Certainly the old suspicion of the academic credentials of home-schooled kids has waned; perhaps three-quarters of universities now have policies for dealing with home-schooled applicants, according to Cafi Cohen, author of The Homeschoolers’ College Admissions Handbook. Today Harvard admissions officers attend home-schooling conferences looking for applicants, and Rice and Stanford admit home schoolers at rates equal to or higher than those for public schoolers. These schools compete for students like L.J. Decker, 17, from Katy, Texas, who scored 1560 on the SAT and was part of a team of home schoolers who won the Toshiba ExploraVision contest for their idea of a futuristic scuba device that would use artificial hemoglobin to convert the oxygen in water into air.

Some colleges, like Kennesaw State University in Georgia, aggressively recruit home schoolers. Justin Tomczak, 22, now a sales associate for Salomon Smith Barney, was one of them. After he arrived at Kennesaw several years ago, he started a group for home-schooled kids, but today home schoolers have become so integrated into campus life that the group has pretty much disbanded. “Back then, [other students] thought we were religious weirdos who couldn’t cope,” he says. “Now the perception is totally different.”

That’s partly because the old canard that home schoolers are hermits has largely been disproven. In fact nearly 1 in 5 takes at least one class in a public or private school, according to the Federal Government. Home schoolers participate in extracurricular activities too. Many of the home-schooling parents interviewed by TIME were just as busy as any parents scheduling baseball practices and ballet classes. Judi Thomas of Marietta, Ga., says her daughter Juliet, 9, “has tap and ballet on Tuesdays; Wednesdays, there’s choir; Thursdays, she has classes with other home schoolers; Fridays, there’s usually a play date or a field trip.”

Home schooling’s successes didn’t come easily, though the practice is actually an old tradition. In the early years of this country, most children were educated at home, either by parents or tutors. Public education started in the middle of the 19th century. When, in the 1960s, a leftist education reformer named John Holt began pushing home schooling as an alternative to conformist public schools, his ideas were seen as fringe. Home schooling was illegal in many states until the 1980s and ’90s, when well-organized evangelical Christians adopted home schooling as a way to escape what they saw as the creeping disorder of the campus.

Today home schoolers run one of the most effective lobbies in Washington, with connections all the way to the White House, where the President recently hosted a reception for home-schooled students. Bush’s Under Secretary for Education Eugene Hickok told TIME that “we cannot blame people for exercising their choices and home schooling until we have some real changes out there.”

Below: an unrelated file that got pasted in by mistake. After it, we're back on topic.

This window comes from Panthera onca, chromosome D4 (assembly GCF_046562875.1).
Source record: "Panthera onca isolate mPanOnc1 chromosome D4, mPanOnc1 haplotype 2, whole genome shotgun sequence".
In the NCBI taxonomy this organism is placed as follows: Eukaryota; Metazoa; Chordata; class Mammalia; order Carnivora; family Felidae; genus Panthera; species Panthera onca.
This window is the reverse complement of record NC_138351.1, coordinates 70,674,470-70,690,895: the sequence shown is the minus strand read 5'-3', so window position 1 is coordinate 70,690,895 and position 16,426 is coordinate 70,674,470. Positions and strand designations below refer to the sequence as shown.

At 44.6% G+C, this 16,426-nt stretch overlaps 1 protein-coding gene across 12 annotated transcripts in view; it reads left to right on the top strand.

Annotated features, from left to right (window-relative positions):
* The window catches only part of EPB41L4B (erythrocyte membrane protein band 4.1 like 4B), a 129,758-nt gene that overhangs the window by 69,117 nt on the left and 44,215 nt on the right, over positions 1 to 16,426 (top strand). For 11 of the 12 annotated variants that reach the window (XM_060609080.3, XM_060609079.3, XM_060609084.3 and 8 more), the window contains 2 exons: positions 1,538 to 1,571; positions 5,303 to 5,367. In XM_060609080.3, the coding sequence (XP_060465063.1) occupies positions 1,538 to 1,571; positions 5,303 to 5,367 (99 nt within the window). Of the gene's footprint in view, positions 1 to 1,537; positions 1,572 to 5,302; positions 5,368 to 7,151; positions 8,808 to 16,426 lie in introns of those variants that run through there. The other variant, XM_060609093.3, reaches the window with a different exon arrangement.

Despite its growing acceptance, there are nagging shortcomings to home schooling. If you spend time with home schoolers, you get a sense that some of them have missed out on whole swaths of childhood; the admirable efforts by their parents to ensure their education and safety sometimes seem to have gone too far. In 1992 psychotherapist Larry Shyers did a study while at the University of Florida in which he closely examined the behavior of 35 home schoolers and 35 public schoolers. He found that home schoolers were generally more patient and less competitive. They tended to introduce themselves to one another more; they didn’t fight as much. And the home schoolers were much more prone to exchange addresses and phone numbers. In short, they behaved like miniature adults.

Which is great, unless you believe that kids should be kids before they are adults. John McCallum, 20, of Wheaton, Ill., began learning at home after fourth grade. On the whole, he valued the experience. But if he could change anything about his teen years, he would want more interaction with people his age. “I don’t date, and that’s something I attribute to home schooling,” he says. Or consider Rachel Ahern, 21, of Grand Junction, Colo., who never set foot in a classroom until she went to Harvard at 18. As a child, she socialized with older kids and adults at church and in music classes at a nearby college. “I never once experienced peer pressure,” she says. But is that a good thing? Megan Wallace of Atlanta says if she had gone to high school, “I would have gotten into so much trouble.” One could argue that kids need to get into a certain amount of trouble to learn how to handle temptations and their consequences.

“Home schoolers are often very astute,” says Richard Shaw, dean of undergraduate admissions at Yale. “But they often have to learn how to live with others.” Even the new home-schooling parents, who are keenly aware of this problem and try to ensure their children interact with others, sometimes miss the point. Half a dozen families told TIME that the only aspect of school their kids say they miss is riding the bus. So some of them have arranged for their children to have their own private rides on a school bus. But the singular experience of going to school with other kids on the bus–which is at once terrifying and liberating–can’t be mimicked in private.

The same blinkered approach can extend to academics. “I make pretty much all the decisions about what to study,” says Maren McKee, 15, of Naperville, Ill., who left public school after third grade. “I wasn’t interested in math or composition, so I didn’t really do it. I liked to dance.” But now McKee, who is dyslexic, realizes she will need more than dance steps to get into college. “My mom and I are going to spend this whole year on math and learning to write,” she says, perhaps not fully appreciating that both of those skills can take much longer than a year to learn.

Brie Finegold, 22, a graduate of the University of North Texas, says she did fine without the traditional classroom. “I got to do volunteer work at the food bank at my synagogue and apprentice to a dance company when I was a teenager, when others my age were sitting in classrooms,” she says. But volunteering and dancing aren’t necessarily better than chemistry and poetry. The basic function of a liberal education is to expose people to fields they normally wouldn’t investigate. Whether you believe the purpose of education is to shape one’s character in a democracy or to prepare Johnny for his job, neither is accomplished when kids get to study only what they want.